Arts, vision are keys to Northern Berkshire's economic strength
NORTH ADAMS — Museums, lots of them, housing model trains, antique clocks and contemporary art, a rehabilitated classical theater, an actual scenic railway, innovative business startups, state and private investment and the passion of talented residents.
The combination could rebuild a city and a larger region, if the grand visions voiced by political, educational and economic leaders at a Northern Berkshire Economic Summit hosted by Massachusetts College of Liberal Arts on Saturday prove true.
Former director of the Solomon R. Guggenheim Museum, Thomas Krens painted the most complete — and hopeful — picture.
"This could actually become a destination territory," Krens said in laying out involved plans for a multi-pronged Northern Berkshire "cultural corridor."
Although present anchor institutions — Williamstown's Clark Art Institute and Massachusetts Museum of Contemporary Art — draw roughly half a million people annually, "Northern Berkshire County is still a day trip for most people," Krens pointed out.
Economic impact multiplies by eight when visitors stay overnight, Krens said, concluding, "North Adams needs more world-class cultural attractions" to make visitors stay longer.
Krens laid out his plan: rehabilitating the Mohawk Theater and Norad Mill, building a Global Contemporary Art Museum near Harriman-and-West Airport, housing a giant model railroad and antique clock museums and distillery inside Western Gateway Heritage State Park and inviting developers to build a luxury art hotel downtown.
Krens said he plans to have a hand in all of it. Why? Within a half-day's drive of North Adams are 36 million people, more than Washington, D.C., Los Angeles and Chicago, he said. The potential audience is there.
"It's all about audience," Krens said. "I know how to do these projects," he added, referring to his work on the ongoing, massive, Guggenheim Abu Dhabi project.
The heady vision contrasted with the hard realities of a city suffering 17 percent poverty — the highest rate in the region — and a county declining in population, with municipalities nearing their tax levy limits as they return year after year to a declining pool of taxpayers to fund the increasing costs of services.
"What do we do to bring people back here?" said Bill Kolis, owner of the Firehouse Cafe in Adams. "We have a lot to sell. Statistics don't dictate the future. We can listen to the numbers all day long, but what are we going to do to turn them around?"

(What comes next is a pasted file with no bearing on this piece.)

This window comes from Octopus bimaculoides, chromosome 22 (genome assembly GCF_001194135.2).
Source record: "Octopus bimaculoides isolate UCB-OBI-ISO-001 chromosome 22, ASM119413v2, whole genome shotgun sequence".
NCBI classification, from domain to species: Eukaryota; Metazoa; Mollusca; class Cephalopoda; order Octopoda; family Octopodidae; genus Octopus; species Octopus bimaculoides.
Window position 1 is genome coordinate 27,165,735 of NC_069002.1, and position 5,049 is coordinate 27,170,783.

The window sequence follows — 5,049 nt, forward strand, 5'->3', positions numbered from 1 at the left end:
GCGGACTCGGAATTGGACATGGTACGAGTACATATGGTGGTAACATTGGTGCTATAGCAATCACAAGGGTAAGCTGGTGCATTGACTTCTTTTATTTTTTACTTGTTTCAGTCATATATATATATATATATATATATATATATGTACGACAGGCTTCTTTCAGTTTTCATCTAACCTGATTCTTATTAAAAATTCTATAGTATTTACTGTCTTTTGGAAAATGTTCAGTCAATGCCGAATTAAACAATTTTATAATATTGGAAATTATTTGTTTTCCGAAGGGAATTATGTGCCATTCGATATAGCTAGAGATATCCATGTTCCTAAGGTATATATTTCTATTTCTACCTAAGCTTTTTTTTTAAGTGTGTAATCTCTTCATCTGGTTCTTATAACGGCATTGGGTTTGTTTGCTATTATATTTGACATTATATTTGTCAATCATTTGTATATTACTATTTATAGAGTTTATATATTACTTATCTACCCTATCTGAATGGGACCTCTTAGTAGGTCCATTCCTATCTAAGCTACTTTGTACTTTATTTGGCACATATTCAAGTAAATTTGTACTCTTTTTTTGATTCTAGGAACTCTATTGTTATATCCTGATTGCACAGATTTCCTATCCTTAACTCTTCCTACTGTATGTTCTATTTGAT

North Adams Mayor Richard J. Alcombright, too, was determined and optimistic, pointing to private and public investments being made in Adams, North Adams and Williamstown that "complement and strengthen each other" and "embrace our recreational resources like the Appalachian Trail and the Hoosic River."
More needs to be done, the mayor said.
"The need to support private investment, by providing smart and measured short-term tax incentives to projects that promote and promise significant growth in our tax base, is an absolute must," Alcombright said. "Bottom line is, we can't wait for growth, we have to go out and find it."
That was also the growth model being advocated by Jay Ash, state Secretary of Housing and Economic Development, who attended and spoke at the summit on Saturday.
Ash compared the work to be done in North Adams to what he did earlier in his career to revitalize Chelsea, which went from being the butt of jokes to a thriving city via many of the same initiatives.
Saturday's presentations — which included assessments of schools, healthcare, the environment and the local culture surrounding innovation and business ideas — clearly impressed the secretary.
Ash spoke the magic words which many no doubt came wanting to hear.
"Count on us to be supportive," he said several times. "We're going to have the resources to support good planning. The reason I'm out here on a Saturday is that we won't be successful unless you're successful."
Ash described the philosophy of the Baker administration as less dictating from above, more working with local parties to "figure out what local people want and are willing to support and helping them do it."
To that end, Ash said the administration is proposing to increase MassWorks funding by an additional 25 percent — money which could well end up supporting any of the initiatives Krens described — and state funding for the Transformative Development Initiative, for brownfields remediation and toward public colleges, universities and high schools.
"You don't need me up here to tell you about what you should be doing," Ash said. "There are times when I go into communities and I've got to lead. Other times, I go into communities and I have to figure out how to follow."
He added, "I'm proud to stand up here and tell you I'm going to be a follower, not a leader, here."
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